When I was over in the UK a couple of weeks ago, Peter Smith and I caught up with jCatalog’s Head of Marketing and Business Development, Kelly Babbit. Even though I’ve known Kelly and jCatalog for sometime, it was Peter’s first exposure to the organization. jCatalog is one of a number of lesser known vendors supporting the ERP procurement ecosystem, thriving by addressing shortcomings in the behemoths’ SRM and related offerings (in jCatalog’s case, their emphasis is entirely on catalog management and enablement, in both buy- and sell-side contexts, not to mention master data management for SKUs, products, pricing, etc.). If you’re interested in learning more about jCatalog’s core offerings, please check out our past posts on them (Catching up With jCatalog Part 1 and Part 2).
jCatalog has come a long way in the past decade. Today, the firm has over 100 employees spread over multiple offices in Dortmund (Germany), Munich, London, Oakland and Minsk (a development center). They continue to sell both directly and indirectly (indirect channels and customers include IBX, Perfect Commerce, Click2Procure and Quadrem). Spend Matters did not learn during our discussion whether Quadrem will continue to be a long-term customer given that they were recently acquired by Ariba, but they are an active user of the product today.
Within procurement, the catalog management sector has not changed that much in recent years (OK, maybe there’s been a bit of movement…). Requisite is all but out of the game (at the least, we’ve not seen them competing for any new business). Hubwoo is showing up in a number of SAP deals (often as a broader enabler of SRM). Vinimaya is quietly building what appears to be solid traction across the Oracle, PeopleSoft, SAP and Ariba (CD) user bases. And a handful of new substitute offerings (e.g., PunchOutCatalogs) are popping up. Many of these vendors have introduced some product innovation around the periphery. But at the end of the catalog enablement and supplier self-service day, content management is still content management.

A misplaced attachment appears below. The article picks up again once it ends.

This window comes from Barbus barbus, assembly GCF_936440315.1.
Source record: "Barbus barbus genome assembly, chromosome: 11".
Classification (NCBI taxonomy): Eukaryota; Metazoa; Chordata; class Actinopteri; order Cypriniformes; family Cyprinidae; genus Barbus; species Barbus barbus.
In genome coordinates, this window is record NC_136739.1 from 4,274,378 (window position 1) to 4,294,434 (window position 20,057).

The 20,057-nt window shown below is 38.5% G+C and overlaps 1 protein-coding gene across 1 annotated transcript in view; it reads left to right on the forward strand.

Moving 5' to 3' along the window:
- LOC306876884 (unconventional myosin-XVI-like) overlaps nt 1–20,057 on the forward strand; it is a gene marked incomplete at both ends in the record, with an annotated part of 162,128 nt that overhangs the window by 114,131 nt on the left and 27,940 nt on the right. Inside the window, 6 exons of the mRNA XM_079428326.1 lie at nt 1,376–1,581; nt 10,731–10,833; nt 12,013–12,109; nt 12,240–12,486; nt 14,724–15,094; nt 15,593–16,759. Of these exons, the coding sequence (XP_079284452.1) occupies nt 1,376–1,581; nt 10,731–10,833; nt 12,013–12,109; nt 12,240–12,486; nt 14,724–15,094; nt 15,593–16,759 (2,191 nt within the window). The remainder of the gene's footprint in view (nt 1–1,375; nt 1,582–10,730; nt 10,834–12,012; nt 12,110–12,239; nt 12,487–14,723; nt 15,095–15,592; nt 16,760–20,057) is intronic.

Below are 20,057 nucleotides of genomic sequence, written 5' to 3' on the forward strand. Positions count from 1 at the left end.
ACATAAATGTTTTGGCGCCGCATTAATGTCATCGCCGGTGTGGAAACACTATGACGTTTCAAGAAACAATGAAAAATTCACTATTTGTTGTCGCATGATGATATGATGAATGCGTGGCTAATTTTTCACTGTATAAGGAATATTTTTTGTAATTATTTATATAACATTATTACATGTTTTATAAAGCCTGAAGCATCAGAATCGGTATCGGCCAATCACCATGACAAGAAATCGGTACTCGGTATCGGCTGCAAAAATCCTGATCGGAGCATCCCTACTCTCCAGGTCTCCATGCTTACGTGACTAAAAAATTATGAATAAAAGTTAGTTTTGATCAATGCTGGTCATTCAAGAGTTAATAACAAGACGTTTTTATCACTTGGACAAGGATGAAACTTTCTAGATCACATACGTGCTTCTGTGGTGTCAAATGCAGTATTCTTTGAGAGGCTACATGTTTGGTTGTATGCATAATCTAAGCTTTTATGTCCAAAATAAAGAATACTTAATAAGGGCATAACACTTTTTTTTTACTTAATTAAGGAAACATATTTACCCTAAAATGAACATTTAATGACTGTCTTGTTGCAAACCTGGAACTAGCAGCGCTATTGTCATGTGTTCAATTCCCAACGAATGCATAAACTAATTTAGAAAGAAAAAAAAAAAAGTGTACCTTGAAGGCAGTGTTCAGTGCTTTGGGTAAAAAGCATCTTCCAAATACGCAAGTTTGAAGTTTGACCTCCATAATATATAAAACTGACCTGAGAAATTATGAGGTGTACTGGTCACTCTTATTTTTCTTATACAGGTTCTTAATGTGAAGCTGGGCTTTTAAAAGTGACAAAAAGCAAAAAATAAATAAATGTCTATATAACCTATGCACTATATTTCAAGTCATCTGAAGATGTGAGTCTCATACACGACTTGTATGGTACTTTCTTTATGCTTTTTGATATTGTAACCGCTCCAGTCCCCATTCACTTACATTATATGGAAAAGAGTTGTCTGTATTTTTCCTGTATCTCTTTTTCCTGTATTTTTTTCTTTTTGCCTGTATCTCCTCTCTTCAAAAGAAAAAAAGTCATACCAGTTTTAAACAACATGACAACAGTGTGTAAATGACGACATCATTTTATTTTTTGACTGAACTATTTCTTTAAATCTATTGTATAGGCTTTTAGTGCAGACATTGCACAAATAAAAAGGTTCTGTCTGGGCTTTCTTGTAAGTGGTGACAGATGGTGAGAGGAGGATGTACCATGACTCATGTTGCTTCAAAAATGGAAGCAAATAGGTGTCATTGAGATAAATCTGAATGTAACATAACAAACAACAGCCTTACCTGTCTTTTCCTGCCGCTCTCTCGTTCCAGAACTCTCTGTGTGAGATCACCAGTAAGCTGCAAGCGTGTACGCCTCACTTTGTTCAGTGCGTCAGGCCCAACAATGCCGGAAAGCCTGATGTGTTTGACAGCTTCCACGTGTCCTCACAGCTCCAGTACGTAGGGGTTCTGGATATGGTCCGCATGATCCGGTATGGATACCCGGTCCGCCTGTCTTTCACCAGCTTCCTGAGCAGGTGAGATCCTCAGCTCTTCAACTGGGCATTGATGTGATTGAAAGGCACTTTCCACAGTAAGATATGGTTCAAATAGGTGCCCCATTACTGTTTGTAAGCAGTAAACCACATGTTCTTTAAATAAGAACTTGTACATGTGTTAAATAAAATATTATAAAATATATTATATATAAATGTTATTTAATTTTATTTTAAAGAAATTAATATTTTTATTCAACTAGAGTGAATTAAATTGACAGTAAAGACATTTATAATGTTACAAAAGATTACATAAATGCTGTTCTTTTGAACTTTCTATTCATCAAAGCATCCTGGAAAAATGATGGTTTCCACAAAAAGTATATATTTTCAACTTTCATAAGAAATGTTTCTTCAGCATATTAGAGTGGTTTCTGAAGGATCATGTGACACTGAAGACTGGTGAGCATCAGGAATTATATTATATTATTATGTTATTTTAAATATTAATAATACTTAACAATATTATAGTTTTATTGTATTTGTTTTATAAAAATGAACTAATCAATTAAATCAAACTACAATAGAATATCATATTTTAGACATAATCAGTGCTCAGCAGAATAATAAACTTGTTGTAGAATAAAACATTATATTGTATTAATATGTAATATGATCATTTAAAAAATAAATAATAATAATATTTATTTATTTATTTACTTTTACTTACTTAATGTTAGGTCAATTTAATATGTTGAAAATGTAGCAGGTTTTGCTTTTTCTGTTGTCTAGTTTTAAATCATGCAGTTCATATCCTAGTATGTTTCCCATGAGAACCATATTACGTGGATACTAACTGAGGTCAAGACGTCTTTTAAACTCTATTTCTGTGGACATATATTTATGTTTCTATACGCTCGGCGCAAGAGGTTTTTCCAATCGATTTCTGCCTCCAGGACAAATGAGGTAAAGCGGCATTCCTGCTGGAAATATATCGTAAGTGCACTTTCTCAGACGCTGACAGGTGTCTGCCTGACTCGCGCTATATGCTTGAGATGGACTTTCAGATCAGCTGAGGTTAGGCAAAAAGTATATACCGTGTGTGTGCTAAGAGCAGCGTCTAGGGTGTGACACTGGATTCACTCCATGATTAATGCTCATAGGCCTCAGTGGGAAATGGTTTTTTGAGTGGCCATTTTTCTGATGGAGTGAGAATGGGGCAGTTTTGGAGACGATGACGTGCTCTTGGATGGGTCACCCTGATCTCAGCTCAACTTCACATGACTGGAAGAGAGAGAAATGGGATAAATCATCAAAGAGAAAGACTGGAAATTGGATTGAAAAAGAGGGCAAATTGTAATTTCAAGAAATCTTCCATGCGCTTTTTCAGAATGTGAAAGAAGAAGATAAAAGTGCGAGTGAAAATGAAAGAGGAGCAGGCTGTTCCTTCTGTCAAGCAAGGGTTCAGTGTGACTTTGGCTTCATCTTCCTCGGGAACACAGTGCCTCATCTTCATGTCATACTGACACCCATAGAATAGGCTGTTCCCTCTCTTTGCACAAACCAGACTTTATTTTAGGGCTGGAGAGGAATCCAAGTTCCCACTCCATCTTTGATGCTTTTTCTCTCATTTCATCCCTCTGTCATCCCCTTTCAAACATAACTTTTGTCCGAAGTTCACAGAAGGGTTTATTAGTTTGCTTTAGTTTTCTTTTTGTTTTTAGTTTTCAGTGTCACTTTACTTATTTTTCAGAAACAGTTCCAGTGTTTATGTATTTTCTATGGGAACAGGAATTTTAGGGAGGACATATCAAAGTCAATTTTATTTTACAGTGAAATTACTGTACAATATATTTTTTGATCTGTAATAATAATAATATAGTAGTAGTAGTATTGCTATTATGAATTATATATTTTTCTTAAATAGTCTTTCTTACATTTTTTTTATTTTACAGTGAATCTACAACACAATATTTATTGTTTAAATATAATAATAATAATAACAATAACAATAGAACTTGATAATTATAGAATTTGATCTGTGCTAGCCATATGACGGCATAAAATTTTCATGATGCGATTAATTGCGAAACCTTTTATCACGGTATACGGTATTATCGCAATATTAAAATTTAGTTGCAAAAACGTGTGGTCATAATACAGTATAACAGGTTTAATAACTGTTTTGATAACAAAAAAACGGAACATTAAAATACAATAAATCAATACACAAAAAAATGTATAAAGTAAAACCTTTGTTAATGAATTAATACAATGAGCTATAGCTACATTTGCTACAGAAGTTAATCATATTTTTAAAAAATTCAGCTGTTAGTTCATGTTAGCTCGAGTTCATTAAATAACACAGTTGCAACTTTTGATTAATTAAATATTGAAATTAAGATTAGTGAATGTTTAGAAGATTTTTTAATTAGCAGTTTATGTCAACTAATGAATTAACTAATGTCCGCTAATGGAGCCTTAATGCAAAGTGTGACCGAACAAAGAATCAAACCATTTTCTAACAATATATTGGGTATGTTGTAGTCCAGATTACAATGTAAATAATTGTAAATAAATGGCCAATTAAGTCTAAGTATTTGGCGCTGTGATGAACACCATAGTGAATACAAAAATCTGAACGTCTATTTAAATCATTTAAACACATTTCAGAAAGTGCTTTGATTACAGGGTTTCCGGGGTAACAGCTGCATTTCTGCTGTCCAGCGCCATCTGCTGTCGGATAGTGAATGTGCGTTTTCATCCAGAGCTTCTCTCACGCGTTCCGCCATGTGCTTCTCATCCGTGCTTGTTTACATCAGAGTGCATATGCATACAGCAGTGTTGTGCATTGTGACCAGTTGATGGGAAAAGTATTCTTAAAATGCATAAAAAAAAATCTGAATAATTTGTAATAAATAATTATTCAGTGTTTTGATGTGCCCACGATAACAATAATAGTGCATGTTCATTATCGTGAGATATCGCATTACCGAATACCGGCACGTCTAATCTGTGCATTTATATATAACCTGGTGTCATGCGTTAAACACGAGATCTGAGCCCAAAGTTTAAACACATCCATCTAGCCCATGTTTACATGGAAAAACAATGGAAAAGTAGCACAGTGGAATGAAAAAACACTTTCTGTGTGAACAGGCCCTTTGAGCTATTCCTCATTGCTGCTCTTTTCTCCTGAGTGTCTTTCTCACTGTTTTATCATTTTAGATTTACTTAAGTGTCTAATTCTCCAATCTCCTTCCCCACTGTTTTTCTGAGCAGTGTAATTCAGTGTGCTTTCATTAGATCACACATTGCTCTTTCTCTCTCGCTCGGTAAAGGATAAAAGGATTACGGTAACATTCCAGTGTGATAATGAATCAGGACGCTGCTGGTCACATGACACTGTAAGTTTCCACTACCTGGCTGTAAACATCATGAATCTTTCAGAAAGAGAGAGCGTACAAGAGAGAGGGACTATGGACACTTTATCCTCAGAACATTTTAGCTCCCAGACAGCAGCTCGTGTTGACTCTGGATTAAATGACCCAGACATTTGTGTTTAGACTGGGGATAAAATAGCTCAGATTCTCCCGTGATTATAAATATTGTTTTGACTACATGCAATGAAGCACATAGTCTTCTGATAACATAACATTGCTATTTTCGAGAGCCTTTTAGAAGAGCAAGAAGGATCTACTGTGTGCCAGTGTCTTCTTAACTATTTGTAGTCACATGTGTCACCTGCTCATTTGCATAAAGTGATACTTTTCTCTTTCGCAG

jCatalog still continues to differentiate in the procurement market on very much the same criteria as before — primarily its architecture, which drives a level of scalability, flexibility and the ability to support both company/corporate and highly localized (i.e., region, facility, etc.) buying needs for primarily product data, but service information as well. As an example of how one organization is using jCatalog in a unique manner, consider the case of one company in the oil and gas industry that has created a product master for all internally manufactured items (representing some 500,000 parts). In the same solution, they also process data for 2,500 external suppliers and provide a centrally managed product search capability for 30,000 internal eProcurement (SAP) users — up to 1,500 of which may be on the system at any one time. This company has also connected their master product data to a range of systems, making all relevant catalog, part and supplier content available in real-time regardless of the application or browser a user is accessing it in.
jCatalog’s latest release, jCat7, offers a number of advantages over previous versions, including increased scalability in a single deployment. For example, users can now load and manage (and enable suppliers to self-manage), in jCatalog’s words, “thousands of individual catalogs, tens of thousands of contracts, thousands of users with complex pricing, millions of products” in an environment that provides real-time integration into back-end systems of record. Spend Matters has not confirmed these claims, but based on past discussions with jCatalog customers that had very ambitious plans for their deployments plus jCatalog channel partners, we have no reason to doubt them.
Stay tuned as we continue to look at jCatalog’s market progress in Part 2 of this post. We’ll also be turning our attention to Vinimaya’s latest capabilities and areas of focus in the coming weeks as well.